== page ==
Back in the land of the living is the Lygon Arms at Broadway, which is one of the oldest hotels in the UK and which dates back to the 1300s. Previous guests have been Oliver Cromwell when the place was called the White Hart and the hotel was a coaching inn on the road between Wales and London.
It continued to act as a staging post for mail coaches throughout the eighteenth century, offering a change of horses and even providing coach-and-four for guests who needed onward transport.
By the 1900s, the hotel was owned by Sydney Bolton Russell whose son began to restore antique furniture for the hotel in a loft over the Lygon’s coach house.
Gordon Russell would become one of England’s leading designers in the 1930s, creating the iconic Murphy Radio Cabinet and the seating for Coventry Cathedral. As the 1900s progressed the motorcar and charabanc would elevate the hotel into a destination in its own right rather.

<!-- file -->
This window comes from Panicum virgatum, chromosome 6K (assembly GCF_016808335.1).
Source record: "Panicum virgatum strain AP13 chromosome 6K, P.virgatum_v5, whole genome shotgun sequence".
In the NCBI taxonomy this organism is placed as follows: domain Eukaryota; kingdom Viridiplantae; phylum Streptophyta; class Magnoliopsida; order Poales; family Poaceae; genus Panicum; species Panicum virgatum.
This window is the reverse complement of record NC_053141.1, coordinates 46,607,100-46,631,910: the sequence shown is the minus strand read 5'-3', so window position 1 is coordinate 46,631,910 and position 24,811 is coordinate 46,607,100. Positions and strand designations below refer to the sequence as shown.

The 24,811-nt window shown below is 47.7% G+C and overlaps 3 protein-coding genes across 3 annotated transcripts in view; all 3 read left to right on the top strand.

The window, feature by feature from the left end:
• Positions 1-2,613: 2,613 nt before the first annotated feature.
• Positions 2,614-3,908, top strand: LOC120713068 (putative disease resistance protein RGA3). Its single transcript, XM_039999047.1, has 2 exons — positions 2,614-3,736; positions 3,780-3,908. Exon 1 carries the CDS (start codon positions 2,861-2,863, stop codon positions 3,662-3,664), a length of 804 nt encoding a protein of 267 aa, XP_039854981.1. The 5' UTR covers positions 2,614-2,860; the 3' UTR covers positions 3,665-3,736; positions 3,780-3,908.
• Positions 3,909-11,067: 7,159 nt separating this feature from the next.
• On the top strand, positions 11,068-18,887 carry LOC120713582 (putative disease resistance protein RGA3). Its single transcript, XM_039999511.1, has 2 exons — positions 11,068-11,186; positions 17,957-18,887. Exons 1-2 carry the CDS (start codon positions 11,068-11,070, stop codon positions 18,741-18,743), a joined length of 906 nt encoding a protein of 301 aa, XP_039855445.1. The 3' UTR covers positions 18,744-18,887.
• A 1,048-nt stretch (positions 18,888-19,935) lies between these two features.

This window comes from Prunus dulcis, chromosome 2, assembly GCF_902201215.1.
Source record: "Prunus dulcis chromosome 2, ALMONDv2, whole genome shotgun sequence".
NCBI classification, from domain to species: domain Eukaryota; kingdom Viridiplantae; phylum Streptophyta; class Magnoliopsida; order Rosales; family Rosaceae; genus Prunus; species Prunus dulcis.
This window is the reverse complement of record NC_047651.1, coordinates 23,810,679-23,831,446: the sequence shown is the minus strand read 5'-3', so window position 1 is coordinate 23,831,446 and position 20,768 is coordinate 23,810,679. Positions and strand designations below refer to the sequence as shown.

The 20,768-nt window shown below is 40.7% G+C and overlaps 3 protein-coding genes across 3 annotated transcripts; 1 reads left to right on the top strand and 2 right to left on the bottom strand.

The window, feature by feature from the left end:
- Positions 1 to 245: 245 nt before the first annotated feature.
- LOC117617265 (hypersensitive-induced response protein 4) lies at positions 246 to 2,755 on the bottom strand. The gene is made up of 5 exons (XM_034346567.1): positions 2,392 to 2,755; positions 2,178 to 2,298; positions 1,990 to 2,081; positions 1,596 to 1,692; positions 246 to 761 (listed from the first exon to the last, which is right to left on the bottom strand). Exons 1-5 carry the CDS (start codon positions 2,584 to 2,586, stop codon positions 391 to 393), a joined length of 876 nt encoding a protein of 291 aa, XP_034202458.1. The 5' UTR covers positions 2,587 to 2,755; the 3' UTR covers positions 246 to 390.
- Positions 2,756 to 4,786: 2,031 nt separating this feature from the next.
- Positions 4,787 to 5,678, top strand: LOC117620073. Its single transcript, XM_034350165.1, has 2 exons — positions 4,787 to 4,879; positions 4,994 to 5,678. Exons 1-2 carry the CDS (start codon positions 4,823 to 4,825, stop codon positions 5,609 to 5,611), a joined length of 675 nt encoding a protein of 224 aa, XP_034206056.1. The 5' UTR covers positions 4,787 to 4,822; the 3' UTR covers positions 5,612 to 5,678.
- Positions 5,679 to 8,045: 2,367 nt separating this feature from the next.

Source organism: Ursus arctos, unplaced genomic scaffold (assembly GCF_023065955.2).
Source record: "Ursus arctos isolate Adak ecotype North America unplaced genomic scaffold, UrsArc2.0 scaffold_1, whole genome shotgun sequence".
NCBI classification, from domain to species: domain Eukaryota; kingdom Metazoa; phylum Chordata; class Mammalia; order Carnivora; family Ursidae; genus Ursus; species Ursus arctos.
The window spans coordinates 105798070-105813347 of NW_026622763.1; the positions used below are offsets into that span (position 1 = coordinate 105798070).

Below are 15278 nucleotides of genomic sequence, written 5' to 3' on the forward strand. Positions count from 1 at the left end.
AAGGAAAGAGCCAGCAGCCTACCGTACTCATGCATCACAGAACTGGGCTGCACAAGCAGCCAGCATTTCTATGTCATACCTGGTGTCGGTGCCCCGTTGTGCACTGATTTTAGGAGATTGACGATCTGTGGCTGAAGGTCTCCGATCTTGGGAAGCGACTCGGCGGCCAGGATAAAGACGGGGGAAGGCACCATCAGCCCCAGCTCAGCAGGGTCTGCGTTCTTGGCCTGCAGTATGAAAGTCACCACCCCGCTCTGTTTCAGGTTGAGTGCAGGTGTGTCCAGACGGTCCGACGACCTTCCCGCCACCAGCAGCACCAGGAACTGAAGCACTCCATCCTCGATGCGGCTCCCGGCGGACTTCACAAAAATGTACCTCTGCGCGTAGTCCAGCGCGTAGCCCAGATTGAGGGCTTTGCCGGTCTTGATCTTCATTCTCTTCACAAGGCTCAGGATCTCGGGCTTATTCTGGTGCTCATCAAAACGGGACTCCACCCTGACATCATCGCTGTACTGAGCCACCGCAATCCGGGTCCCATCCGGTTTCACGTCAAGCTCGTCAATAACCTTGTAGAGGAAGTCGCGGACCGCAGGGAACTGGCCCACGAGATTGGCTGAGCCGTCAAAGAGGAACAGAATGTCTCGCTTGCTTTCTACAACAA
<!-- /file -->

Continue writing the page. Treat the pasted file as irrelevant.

King Edward VII came to the hotel in 1905 and in 1913, as did his grandson, the failed king Edward VIII. In the interwar years and beyond The Lygon Arms has been a popular choice for celebrities like Richard Burton and Elizabeth Taylor and and even Prince Phillip stayed.